Analysis Of Lorraine Hansberry 's ' A Raisin Of The Sun ' Essay

1050 Words Feb 19th, 2016 5 Pages
In Lorraine Hansberry’s play, A Raisin in the Sun, the character’s interactions with each other reveal what internal thoughts would reveal in an ordinary book. Two of the characters who are not a part of the Younger family are the men in Beneatha Younger’s life. Hailing from decidedly different upbringings, George Murchison and Joseph Asagai provide opposing viewpoints on the American way of life. Through the contrast between Beneatha’s love interests Hansberry shows the conflict between assimilation and heritage in the eyes of a young African American.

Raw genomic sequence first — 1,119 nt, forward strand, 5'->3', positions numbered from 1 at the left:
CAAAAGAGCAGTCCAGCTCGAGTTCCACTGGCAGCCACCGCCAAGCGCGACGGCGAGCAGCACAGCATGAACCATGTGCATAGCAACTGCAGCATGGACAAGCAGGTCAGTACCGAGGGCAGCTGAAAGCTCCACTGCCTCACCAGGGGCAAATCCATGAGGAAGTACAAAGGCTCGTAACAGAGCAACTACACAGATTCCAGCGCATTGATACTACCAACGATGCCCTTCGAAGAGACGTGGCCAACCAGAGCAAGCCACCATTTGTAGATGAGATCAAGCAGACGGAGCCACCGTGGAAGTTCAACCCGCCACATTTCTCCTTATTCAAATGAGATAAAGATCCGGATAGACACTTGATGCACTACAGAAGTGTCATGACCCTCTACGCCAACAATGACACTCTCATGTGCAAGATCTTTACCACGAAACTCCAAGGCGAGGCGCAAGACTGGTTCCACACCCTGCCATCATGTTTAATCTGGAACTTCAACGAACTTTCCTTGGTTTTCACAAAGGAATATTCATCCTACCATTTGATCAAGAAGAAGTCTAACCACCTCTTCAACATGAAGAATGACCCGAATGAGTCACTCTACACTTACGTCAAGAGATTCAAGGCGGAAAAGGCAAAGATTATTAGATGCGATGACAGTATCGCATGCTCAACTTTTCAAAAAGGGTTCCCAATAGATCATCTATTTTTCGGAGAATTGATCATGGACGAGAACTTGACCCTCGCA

Joseph Asagai originates from Africa and expresses a strong love of his heritage throughout the play in his interactions with Beneatha. In his first appearance, Asagai refers to Beneatha by an African nickname. He calls her “Alaiyo” (60), which he later explains means “One for Whom Bread—Food—Is Not Enough” (65). Beneatha is an ambitious character and by connecting this aspect of her to her African heritage, Asagai is creating a stronger connection between to two for Beneatha. Also during his first visit, Asagai gives Beneatha a gift of robes from his home country of Nigeria (61). This present further connects Beneatha to her native culture. Once Beneatha has opened and is admiring the robes, Asagai is quick to mention her non-traditional hairstyle. She wears her hair straightened, or “mutilated” (61) according to Asagai. The straightened hair style mirrors that which many whites naturally have. Her hairdo is a form of…

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